With food destined for the Horeca sector being redirected elsewhere, how can we avoid an increase in food waste throughout the supply chain?
With unpredictable patterns and flows of food, an increase in waste of perishable items is unavoidable.
That being said, a lot of this produce is being converted into other products, such as soups and juices. We also see the food donation to food banks is up, with retailers picking up food from the HORECA sector and transporting food to some of the most vulnerable people.
However, there are issues in that often wholesalers are not authorised to sell their produce to the general public, so food cannot be redirected from the HORECA sector to retailers. We’ve seen some countries – Portugal, France, for example – asking for authorisation for this to happen.
Another issue is packaging. The bulk packaging that wholesalers use is simply not fit for consumer sales.
But anything with a long shelf is being put in storage for until after the crisis, and the rest is being re-directed as much as possible to minimise any waste.
In light of the recent coronavirus outbreak, stakeholders are divided as to what the best course of action is in regards to the Farm to Fork (F2F) strategy. In your opinion, does this crisis mean we should postpone, or even reconsider, the planned F2F strategy?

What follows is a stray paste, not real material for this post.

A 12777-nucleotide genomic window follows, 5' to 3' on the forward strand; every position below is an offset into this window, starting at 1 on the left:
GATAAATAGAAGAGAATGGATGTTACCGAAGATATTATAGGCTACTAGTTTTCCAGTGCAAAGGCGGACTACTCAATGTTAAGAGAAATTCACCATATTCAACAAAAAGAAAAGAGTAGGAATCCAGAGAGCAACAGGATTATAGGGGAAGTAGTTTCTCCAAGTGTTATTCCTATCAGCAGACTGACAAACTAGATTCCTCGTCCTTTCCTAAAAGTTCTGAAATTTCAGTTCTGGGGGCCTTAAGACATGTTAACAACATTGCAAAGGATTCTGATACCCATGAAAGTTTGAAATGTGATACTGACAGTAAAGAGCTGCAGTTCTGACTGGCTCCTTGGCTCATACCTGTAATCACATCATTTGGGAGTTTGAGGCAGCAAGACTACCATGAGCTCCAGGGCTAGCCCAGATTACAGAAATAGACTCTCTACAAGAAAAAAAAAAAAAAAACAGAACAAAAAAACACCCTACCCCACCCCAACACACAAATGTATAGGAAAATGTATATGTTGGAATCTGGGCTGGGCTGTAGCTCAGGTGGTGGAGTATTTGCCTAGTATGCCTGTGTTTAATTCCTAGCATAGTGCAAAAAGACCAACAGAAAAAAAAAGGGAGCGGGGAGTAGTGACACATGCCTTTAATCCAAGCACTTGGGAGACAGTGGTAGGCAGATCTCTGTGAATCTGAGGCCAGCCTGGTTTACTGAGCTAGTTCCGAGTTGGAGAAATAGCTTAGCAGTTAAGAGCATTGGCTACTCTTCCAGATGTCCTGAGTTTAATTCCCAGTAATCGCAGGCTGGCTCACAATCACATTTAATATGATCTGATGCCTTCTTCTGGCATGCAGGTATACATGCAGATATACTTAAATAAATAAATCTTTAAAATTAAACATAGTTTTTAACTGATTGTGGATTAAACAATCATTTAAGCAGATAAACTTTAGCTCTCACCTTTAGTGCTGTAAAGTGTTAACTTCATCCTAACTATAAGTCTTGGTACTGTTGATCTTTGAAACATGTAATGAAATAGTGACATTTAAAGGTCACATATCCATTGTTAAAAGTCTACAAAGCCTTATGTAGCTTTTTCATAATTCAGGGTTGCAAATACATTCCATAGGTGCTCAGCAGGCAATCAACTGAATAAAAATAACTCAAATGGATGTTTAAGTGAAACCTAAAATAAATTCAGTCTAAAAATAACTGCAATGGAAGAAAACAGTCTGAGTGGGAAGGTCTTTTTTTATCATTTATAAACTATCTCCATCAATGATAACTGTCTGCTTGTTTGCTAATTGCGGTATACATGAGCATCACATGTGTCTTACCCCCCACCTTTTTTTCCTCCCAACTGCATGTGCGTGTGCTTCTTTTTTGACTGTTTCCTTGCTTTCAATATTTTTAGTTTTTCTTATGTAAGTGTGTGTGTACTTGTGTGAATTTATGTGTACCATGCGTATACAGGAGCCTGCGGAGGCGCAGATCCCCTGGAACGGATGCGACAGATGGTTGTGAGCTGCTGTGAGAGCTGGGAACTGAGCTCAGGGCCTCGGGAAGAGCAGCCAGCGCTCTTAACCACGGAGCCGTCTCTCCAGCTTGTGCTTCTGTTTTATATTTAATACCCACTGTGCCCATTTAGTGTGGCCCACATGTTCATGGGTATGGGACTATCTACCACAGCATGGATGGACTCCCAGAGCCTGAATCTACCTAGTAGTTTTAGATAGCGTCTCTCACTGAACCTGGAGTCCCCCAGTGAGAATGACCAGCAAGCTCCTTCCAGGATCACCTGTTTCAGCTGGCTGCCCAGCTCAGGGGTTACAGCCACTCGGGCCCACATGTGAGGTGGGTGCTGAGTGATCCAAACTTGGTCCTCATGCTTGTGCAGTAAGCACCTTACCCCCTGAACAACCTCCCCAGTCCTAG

In general, food retail sectors are calling for postponement in general of all things that can wait. As an essential social service, the food sector is working hard with all hands on deck to keep the food supply chain functional and running smoothly.
This includes everyone in the chain, from farmers harvesting food, workers in factories, and retailers selling the goods – it’s imperative that the whole chain continues to function.
But volatile circumstances and consumer shopping patterns are making it extremely challenging for the industry to respond to, resulting in many unplanned costs.
If the food sector doesn’t have time to respond to consultations on strategies, if we can’t follow a proper democratic process with full engagement of all stakeholders, then it should be postponed until a later date.
How has a lack of seasonal workers affected the industry?
Currently, on the agricultural side of things, we are seeing the impact of a shortage of seasonal workers. This shows that we can no longer rely on a migrant workforce, something that the UK will especially learn in the aftermath of Brexit.
For this, I praise the European Commission for its quick action on seasonal workers, who are essential workers for an essential industry.
But obviously safety comes first, the safety of the employees in both retail and in farming is of paramount importance, and we need to apply the necessary measures and make sure we find ways to fulfill these essential functions in a way that avoids going against measures, such as providing access to protective equipment and finding new ways to work which ensures workers can maintain social distancing.